KUALA LUMPUR — The public should not worry about the haze enveloping the country’s skyline this month.
Malaysian Meteorological Services Department Director-General Dr Yap Kok Seng said the possibility of the haze returning to Malaysia was remote as currently the north-east monsoon wind was blowing from north and north-east directions.
“The wind is blowing at a very low range and with the current rainy season, chances of the haze coming back is low,” he told Bernama when asked to comment on a newspaper report about the haze alert.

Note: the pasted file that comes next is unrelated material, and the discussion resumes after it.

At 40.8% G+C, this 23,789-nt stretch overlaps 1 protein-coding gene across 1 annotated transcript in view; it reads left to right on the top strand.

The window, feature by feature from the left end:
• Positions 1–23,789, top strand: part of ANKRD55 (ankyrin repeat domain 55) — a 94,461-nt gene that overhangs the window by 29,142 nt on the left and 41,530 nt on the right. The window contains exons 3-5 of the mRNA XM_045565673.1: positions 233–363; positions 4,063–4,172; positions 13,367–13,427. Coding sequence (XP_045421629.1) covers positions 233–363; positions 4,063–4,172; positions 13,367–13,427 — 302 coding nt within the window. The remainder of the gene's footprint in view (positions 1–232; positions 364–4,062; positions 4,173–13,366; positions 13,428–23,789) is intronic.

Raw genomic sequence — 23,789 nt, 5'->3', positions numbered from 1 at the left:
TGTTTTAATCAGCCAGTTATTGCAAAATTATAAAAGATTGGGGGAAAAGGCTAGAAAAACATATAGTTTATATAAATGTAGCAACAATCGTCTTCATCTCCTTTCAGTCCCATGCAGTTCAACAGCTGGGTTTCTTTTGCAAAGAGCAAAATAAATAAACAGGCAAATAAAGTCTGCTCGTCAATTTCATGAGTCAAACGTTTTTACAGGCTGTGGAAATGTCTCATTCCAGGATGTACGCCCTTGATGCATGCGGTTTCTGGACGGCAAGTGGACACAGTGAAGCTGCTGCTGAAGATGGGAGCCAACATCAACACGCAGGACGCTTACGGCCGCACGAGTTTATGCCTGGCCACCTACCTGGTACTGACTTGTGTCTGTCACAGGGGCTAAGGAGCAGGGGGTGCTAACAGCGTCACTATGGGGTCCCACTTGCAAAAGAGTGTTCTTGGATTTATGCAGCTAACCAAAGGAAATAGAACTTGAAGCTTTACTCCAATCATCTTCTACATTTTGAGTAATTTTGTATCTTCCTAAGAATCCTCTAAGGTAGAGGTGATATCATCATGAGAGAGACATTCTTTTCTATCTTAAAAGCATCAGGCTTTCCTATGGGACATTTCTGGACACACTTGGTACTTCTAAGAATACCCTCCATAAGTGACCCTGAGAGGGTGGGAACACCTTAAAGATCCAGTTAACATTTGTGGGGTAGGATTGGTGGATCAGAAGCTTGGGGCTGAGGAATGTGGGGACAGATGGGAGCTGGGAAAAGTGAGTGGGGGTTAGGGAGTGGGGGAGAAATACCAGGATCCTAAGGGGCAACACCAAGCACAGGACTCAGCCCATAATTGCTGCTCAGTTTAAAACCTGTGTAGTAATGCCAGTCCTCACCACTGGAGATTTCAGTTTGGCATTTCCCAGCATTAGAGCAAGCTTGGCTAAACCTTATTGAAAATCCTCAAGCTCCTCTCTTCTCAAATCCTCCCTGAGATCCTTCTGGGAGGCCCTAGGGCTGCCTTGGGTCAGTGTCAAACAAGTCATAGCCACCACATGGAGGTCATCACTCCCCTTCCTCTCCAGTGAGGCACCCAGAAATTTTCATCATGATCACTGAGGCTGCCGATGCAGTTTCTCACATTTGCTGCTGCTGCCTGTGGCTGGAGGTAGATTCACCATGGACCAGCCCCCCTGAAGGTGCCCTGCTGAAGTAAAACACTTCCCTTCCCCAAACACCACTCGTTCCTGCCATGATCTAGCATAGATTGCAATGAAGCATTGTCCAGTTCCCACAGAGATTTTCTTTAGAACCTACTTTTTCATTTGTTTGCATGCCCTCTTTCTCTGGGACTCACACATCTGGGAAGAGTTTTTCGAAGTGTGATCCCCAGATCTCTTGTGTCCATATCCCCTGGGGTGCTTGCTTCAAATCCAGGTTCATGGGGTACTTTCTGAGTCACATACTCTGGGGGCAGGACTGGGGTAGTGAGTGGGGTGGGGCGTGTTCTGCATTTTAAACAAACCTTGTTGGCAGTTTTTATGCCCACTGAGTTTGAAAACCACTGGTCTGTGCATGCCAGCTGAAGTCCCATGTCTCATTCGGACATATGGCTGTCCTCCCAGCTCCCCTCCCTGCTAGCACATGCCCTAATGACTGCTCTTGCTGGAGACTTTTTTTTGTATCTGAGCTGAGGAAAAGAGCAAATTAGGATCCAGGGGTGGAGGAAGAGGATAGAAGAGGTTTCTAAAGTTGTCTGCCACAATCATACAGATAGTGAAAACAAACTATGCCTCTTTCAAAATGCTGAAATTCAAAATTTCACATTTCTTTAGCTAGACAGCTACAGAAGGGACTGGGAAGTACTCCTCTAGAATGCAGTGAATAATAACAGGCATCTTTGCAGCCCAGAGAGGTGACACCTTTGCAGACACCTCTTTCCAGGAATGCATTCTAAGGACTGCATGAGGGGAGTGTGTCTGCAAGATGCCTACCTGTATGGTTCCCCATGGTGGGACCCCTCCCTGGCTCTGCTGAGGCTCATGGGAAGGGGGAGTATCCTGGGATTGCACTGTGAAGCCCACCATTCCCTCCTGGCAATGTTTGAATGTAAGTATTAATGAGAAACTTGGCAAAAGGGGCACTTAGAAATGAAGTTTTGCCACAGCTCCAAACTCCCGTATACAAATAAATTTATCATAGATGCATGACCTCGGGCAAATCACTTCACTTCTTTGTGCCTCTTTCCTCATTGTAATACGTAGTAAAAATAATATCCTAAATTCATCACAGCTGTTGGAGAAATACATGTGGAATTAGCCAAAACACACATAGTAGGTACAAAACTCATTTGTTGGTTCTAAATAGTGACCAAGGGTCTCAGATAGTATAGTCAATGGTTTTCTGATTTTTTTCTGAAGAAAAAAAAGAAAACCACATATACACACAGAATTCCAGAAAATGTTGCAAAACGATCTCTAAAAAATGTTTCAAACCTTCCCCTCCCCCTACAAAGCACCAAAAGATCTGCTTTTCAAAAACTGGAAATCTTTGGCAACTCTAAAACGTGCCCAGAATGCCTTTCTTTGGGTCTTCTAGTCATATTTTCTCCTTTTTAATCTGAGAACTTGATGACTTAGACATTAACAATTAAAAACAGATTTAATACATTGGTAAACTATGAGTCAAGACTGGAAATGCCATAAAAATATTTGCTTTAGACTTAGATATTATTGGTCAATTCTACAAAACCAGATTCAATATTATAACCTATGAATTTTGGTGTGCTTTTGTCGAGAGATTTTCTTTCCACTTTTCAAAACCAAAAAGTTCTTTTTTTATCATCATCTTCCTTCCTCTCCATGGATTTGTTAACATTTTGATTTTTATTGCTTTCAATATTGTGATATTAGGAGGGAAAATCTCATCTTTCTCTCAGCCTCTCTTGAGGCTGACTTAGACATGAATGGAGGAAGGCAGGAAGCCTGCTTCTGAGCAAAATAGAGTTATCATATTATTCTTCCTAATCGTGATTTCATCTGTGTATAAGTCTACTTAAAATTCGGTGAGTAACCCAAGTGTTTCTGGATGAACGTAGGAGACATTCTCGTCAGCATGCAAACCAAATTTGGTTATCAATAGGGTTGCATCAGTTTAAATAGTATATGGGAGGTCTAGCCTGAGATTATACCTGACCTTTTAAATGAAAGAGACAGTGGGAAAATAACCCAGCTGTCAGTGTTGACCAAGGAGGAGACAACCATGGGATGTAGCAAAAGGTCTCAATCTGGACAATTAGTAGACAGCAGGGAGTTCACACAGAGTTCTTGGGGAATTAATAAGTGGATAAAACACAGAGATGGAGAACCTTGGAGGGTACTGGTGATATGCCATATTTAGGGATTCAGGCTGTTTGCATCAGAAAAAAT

He, however, said the wind direction might change in late April and could cause haze.
“The wind direction during late April will be from the north-west and since it is south-west monsoon, the wind may blow strongly.
“So, it may bring in the haze…but it all depends on the situation and how fast the fires in Riau can be controlled.
“Our department is closely monitoring the current situation,” he said.
Yap said Monday, the department’s satellite images showed 21 hotspots in Sumatra, 52 in Borneo and 42 in Peninsular Malaysia which could trigger haze.
Last year, forest fires in Pekan Baru in Riau and other districts in the province triggered haze, breaching the 300-point hazardous mark on Air Pollution Index(API).